Desserts can be really good, and Saffron's spice tea is the best I've ever had, though one of the army of waitstaff tells me the tea is still lame by Indian standards.   If Chand is (or can be) an elegant and healthful indulgence, Saffron is a bit sloppier and more decadent.  The atmosphere reflects this too, with multiple tiers, Indian relics, and a ceiling painted like the sky. 

Bombay Spice, Bridgewater

Sort of Saffron lite, a homey kitchen in contrast to the more rarified Saffron, whose strength is similarly not (necessarily) entrees.  Bombay excels in fried appetizers, desserts, and madras coffee.  Entrees may be quite good, but can be watery and bland.  Is that a punishable offence in India? 

To their credit, the food is always warm, as most often is the service.

Spice Grill, Parsippany and East Hanover

Same owner, different concepts.  The EH location is closer to fine dining, while Parsippany is more of a casual kitchen.  Both tend to be too oily, but very tasty.   Service is spotty, which is not a problem in Parsippany, but is somewhat off-putting in the full service restaurant.

I stopped going to Parsippany after EH opened, as have pretty much settled on Chand or Saffron when in  Morris County, so things may not be as I write at the Spice Grills.  Definately get a dosa at the EH location if they have it (weekends?), and watch out for the fruit -- it never looks washed.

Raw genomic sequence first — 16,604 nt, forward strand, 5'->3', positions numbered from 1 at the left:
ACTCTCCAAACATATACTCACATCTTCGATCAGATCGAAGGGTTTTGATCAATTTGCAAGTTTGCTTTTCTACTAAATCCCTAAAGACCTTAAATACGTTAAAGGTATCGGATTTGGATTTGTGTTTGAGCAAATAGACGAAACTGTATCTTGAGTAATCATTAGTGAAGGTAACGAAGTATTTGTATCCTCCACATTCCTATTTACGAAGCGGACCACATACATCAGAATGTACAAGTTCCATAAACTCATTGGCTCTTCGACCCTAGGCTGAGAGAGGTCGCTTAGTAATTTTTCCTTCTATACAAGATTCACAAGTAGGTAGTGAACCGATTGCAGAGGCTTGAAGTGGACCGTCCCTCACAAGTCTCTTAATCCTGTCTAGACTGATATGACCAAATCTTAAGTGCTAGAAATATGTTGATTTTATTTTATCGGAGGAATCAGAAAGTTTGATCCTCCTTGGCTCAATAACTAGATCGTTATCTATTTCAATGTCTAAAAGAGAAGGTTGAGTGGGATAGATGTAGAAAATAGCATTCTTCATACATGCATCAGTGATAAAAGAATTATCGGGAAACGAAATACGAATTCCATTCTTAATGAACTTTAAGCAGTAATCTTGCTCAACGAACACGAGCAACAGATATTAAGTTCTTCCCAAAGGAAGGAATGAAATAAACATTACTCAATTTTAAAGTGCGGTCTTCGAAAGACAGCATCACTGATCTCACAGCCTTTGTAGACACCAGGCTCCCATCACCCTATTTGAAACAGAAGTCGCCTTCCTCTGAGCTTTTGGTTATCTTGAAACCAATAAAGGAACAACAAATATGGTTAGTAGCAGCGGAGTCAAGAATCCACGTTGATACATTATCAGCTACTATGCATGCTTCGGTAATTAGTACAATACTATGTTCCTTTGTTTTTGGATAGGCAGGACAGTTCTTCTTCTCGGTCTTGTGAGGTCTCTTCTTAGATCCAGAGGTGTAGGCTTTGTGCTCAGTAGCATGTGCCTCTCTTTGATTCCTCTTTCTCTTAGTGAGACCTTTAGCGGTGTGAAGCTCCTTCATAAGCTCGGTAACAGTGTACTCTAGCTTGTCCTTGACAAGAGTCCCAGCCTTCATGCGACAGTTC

Begum Palace, Madison

Nice place, if bland.  Sort of Indian for the very pale (Marge Simpson:  "the secret ingredient is salt." )  A good place to go if (for some reason) you want really mild Indian food.

Cloves, Budd Lake

I haven't been here in about a year, and stopped going because nonedible objects too regularly showed up in the dishes.  But despite this (and possibly a few other unsavory practices), the food was good, and  refreshingly different too, relying less on oil and seasoning than featured ingredients.   The atmosphere is dizzying, with spirals everywhere.

Caffe India, Morristown

Caffe milquetoast, with temperature problems to boot.  It's a shame, really, because I have a feeling the chef is an artist. 

Pooja, Warren